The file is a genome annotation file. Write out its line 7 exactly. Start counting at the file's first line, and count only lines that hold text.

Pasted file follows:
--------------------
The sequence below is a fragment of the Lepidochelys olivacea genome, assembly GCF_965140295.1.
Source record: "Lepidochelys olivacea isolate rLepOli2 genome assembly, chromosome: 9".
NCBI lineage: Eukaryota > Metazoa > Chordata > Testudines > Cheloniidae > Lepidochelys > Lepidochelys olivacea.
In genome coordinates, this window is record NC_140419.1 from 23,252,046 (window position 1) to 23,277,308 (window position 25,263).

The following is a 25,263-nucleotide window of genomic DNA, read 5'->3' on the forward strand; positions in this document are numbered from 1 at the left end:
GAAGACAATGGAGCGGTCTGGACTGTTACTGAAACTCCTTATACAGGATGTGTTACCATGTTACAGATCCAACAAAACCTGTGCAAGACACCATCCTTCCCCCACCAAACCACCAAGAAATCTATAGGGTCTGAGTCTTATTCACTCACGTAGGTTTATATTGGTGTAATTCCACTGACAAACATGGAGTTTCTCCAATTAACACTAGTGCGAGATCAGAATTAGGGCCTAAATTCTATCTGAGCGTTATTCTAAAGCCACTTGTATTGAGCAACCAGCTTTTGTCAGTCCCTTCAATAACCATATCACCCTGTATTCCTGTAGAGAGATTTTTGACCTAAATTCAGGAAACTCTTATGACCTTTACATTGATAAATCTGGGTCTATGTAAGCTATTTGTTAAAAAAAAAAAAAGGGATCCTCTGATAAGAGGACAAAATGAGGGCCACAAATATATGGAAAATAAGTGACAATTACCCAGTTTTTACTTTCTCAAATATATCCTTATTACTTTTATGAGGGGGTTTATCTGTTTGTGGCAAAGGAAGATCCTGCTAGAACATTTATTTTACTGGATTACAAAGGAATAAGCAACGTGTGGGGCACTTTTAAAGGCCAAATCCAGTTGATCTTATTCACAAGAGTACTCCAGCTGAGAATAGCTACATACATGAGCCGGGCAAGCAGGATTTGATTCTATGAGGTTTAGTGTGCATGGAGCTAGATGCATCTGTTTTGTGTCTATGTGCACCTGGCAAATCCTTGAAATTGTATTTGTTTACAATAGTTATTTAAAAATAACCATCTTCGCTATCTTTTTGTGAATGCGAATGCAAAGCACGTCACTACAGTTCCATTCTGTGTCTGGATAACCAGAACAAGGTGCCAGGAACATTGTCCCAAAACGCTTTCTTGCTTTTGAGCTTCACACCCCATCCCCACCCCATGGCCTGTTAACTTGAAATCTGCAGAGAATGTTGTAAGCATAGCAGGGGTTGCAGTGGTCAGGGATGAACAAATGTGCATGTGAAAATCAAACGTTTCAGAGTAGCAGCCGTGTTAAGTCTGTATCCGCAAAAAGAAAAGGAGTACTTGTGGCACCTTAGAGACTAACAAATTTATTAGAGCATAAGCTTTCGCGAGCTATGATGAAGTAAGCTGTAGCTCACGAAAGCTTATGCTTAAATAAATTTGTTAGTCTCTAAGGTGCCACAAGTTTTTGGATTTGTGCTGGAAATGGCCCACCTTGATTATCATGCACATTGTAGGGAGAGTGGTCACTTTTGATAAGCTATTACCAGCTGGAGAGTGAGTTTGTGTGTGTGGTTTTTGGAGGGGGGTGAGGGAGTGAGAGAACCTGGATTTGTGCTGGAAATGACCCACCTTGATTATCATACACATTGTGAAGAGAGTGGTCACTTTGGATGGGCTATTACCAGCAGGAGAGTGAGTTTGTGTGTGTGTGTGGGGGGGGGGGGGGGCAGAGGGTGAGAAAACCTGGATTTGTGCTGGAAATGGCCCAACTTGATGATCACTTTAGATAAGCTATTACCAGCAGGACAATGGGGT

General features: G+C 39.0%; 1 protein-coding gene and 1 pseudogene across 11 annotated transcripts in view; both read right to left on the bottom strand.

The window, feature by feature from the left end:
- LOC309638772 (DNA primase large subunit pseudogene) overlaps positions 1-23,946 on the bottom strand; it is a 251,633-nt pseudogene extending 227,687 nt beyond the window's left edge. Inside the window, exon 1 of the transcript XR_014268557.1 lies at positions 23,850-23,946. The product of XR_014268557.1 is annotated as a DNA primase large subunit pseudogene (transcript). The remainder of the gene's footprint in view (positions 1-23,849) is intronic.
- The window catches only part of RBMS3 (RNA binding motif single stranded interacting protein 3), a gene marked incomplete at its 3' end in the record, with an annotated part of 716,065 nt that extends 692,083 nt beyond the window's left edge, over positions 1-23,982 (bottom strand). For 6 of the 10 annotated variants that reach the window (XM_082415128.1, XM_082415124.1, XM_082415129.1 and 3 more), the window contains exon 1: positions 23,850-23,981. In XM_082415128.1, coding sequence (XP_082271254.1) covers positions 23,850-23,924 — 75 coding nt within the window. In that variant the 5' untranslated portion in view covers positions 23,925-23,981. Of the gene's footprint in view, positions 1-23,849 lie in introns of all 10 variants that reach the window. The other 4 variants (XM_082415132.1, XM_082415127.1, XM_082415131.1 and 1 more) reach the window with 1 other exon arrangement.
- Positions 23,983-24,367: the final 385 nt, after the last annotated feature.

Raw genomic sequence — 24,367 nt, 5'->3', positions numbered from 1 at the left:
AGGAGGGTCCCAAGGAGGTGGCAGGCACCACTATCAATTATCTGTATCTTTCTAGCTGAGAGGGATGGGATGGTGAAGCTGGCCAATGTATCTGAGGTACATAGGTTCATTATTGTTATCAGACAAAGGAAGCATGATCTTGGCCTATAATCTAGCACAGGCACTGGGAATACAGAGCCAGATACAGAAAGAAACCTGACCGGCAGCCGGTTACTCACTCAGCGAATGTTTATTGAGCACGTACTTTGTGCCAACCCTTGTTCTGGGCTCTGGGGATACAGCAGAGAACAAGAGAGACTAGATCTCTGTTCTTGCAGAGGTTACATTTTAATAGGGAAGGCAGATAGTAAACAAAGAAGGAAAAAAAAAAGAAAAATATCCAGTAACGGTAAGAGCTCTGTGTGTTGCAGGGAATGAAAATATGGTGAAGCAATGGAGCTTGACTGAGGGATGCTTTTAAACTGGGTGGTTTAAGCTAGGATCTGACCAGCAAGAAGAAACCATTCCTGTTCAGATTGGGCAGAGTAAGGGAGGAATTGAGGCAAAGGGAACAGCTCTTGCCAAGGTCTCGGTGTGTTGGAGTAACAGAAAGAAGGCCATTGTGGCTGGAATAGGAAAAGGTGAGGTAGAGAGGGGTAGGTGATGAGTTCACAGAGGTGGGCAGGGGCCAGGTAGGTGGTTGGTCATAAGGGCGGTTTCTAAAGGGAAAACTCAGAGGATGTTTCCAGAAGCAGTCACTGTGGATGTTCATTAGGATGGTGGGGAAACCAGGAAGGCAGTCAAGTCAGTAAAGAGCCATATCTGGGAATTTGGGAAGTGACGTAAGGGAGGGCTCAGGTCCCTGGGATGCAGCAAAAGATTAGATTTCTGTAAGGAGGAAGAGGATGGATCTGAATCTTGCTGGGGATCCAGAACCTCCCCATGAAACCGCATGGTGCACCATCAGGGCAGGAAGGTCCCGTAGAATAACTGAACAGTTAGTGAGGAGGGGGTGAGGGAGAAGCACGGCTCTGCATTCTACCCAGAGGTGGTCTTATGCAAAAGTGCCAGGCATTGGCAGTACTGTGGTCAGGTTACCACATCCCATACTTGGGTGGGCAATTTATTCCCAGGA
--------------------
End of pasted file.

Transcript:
General features: G+C 39.0%; 1 protein-coding gene and 1 pseudogene across 11 annotated transcripts in view; both read right to left on the bottom strand.